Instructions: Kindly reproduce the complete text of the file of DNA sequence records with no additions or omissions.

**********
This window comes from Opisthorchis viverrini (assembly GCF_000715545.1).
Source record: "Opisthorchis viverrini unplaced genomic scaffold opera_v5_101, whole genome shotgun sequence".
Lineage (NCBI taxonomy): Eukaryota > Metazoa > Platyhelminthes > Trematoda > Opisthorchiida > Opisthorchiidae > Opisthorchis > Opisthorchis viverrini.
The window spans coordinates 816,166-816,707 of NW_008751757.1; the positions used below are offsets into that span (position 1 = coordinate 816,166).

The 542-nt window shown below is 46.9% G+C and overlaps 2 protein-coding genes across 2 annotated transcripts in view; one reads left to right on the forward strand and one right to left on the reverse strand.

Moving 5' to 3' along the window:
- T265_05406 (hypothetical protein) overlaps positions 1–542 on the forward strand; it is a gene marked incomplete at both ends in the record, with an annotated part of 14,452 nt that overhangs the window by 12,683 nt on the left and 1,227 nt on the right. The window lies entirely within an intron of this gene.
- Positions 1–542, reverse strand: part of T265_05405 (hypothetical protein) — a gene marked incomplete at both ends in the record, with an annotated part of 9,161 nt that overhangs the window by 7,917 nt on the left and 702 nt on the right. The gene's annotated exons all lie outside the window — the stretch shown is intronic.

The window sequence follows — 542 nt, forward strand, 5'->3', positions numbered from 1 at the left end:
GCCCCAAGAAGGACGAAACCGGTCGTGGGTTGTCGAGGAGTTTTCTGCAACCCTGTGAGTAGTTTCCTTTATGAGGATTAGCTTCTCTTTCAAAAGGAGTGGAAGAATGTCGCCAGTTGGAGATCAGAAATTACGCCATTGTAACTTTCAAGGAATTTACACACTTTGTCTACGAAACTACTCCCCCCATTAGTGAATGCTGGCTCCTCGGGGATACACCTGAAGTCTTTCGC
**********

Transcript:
This window comes from Opisthorchis viverrini (assembly GCF_000715545.1).
Source record: "Opisthorchis viverrini unplaced genomic scaffold opera_v5_101, whole genome shotgun sequence".
Lineage (NCBI taxonomy): Eukaryota > Metazoa > Platyhelminthes > Trematoda > Opisthorchiida > Opisthorchiidae > Opisthorchis > Opisthorchis viverrini.
The window spans coordinates 816,166-816,707 of NW_008751757.1; the positions used below are offsets into that span (position 1 = coordinate 816,166).

The 542-nt window shown below is 46.9% G+C and overlaps 2 protein-coding genes across 2 annotated transcripts in view; one reads left to right on the forward strand and one right to left on the reverse strand.

Moving 5' to 3' along the window:
- T265_05406 (hypothetical protein) overlaps positions 1–542 on the forward strand; it is a gene marked incomplete at both ends in the record, with an annotated part of 14,452 nt that overhangs the window by 12,683 nt on the left and 1,227 nt on the right. The window lies entirely within an intron of this gene.
- Positions 1–542, reverse strand: part of T265_05405 (hypothetical protein) — a gene marked incomplete at both ends in the record, with an annotated part of 9,161 nt that overhangs the window by 7,917 nt on the left and 702 nt on the right. The gene's annotated exons all lie outside the window — the stretch shown is intronic.

The window sequence follows — 542 nt, forward strand, 5'->3', positions numbered from 1 at the left end:
GCCCCAAGAAGGACGAAACCGGTCGTGGGTTGTCGAGGAGTTTTCTGCAACCCTGTGAGTAGTTTCCTTTATGAGGATTAGCTTCTCTTTCAAAAGGAGTGGAAGAATGTCGCCAGTTGGAGATCAGAAATTACGCCATTGTAACTTTCAAGGAATTTACACACTTTGTCTACGAAACTACTCCCCCCATTAGTGAATGCTGGCTCCTCGGGGATACACCTGAAGTCTTTCGC